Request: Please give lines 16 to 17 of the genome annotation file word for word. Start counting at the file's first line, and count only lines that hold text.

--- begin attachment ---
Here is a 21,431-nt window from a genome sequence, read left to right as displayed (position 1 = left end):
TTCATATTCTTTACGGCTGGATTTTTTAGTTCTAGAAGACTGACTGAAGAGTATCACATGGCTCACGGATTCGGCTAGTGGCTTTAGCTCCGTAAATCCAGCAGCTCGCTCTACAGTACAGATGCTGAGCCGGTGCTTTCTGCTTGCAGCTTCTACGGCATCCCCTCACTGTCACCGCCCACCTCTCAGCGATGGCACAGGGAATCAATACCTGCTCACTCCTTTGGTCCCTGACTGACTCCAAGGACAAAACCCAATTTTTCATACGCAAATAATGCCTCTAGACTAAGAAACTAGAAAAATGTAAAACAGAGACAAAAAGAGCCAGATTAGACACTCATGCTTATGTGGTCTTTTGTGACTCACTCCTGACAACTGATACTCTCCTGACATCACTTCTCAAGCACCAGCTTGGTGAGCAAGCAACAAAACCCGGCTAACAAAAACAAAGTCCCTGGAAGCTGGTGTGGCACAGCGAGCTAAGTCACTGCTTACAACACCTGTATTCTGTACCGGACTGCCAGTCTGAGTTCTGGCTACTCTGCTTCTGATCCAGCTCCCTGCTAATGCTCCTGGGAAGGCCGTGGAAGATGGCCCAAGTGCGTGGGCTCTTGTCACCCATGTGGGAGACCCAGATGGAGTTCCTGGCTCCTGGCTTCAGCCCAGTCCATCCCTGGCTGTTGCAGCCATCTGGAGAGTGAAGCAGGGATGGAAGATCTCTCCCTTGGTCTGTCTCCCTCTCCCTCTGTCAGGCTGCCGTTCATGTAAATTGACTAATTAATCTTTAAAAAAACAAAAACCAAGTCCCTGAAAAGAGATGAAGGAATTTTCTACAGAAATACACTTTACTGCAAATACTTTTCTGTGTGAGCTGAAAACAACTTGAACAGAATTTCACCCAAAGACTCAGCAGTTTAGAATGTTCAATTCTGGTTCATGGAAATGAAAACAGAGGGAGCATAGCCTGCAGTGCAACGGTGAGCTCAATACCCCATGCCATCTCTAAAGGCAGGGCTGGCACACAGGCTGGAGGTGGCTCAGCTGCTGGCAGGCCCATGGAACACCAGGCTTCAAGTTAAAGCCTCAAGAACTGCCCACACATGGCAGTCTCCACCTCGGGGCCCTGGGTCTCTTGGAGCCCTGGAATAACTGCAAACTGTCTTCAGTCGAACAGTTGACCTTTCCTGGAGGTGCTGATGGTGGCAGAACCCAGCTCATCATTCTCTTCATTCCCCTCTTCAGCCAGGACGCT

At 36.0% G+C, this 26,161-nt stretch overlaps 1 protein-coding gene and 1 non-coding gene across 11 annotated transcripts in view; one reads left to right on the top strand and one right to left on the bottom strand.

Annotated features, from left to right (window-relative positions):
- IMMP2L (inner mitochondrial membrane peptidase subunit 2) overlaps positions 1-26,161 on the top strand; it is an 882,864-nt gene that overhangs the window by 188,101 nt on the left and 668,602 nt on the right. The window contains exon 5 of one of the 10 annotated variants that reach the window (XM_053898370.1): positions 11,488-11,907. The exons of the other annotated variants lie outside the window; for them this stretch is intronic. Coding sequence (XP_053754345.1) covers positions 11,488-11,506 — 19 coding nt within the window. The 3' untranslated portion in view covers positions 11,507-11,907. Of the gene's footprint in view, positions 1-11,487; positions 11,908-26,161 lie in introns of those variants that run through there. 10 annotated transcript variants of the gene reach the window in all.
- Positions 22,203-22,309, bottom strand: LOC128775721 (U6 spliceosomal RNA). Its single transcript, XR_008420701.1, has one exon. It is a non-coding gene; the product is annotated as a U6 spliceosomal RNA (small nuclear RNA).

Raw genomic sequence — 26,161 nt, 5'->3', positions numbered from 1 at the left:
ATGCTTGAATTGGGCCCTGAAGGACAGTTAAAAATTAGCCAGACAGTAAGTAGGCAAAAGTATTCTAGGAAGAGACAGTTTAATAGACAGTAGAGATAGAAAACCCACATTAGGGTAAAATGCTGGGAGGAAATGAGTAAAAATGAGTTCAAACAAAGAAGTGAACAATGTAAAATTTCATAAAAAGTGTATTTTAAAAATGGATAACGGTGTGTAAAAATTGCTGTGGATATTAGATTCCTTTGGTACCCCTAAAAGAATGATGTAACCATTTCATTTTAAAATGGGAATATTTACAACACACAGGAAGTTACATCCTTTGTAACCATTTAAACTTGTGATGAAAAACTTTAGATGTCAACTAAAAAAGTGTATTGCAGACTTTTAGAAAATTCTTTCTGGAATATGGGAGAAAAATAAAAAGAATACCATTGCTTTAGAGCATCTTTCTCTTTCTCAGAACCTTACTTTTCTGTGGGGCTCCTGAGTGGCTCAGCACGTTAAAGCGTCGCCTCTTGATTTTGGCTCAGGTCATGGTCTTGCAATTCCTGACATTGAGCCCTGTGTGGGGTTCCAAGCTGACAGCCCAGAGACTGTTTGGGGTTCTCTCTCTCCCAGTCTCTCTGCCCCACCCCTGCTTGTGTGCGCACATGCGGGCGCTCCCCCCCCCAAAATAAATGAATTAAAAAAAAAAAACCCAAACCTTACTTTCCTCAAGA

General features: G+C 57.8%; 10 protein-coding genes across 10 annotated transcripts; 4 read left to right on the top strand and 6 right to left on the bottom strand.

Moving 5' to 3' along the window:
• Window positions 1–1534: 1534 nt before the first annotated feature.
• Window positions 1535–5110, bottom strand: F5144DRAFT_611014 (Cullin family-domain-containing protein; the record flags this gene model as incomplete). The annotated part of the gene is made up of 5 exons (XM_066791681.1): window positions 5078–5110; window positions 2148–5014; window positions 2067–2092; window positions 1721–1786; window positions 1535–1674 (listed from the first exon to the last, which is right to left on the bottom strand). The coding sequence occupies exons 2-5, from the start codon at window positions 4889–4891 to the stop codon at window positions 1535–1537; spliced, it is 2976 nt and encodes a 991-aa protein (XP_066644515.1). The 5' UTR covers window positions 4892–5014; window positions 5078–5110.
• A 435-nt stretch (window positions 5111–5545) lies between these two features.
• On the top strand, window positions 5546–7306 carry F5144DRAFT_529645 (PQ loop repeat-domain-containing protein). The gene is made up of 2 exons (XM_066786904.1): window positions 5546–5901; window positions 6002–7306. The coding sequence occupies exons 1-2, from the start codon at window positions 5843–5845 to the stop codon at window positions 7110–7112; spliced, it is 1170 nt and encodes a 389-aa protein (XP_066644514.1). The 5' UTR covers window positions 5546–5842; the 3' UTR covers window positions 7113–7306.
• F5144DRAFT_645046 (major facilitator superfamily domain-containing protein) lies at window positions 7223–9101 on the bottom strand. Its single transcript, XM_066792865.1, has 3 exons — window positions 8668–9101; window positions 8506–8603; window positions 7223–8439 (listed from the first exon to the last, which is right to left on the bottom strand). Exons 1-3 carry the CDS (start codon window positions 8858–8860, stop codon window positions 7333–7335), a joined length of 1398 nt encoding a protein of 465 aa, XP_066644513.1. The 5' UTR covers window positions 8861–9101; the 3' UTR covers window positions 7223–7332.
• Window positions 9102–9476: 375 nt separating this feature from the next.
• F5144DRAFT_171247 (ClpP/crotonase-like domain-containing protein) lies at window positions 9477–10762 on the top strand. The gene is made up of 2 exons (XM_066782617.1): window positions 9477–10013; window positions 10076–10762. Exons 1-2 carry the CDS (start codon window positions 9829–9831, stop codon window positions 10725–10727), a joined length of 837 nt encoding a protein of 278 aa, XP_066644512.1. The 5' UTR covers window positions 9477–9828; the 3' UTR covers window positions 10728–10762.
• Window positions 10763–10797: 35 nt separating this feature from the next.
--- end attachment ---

• Window positions 9102–9476: 375 nt separating this feature from the next.
• F5144DRAFT_171247 (ClpP/crotonase-like domain-containing protein) lies at window positions 9477–10762 on the top strand. The gene is made up of 2 exons (XM_066782617.1): window positions 9477–10013; window positions 10076–10762. Exons 1-2 carry the CDS (start codon window positions 9829–9831, stop codon window positions 10725–10727), a joined length of 837 nt encoding a protein of 278 aa, XP_066644512.1. The 5' UTR covers window positions 9477–9828; the 3' UTR covers window positions 10728–10762.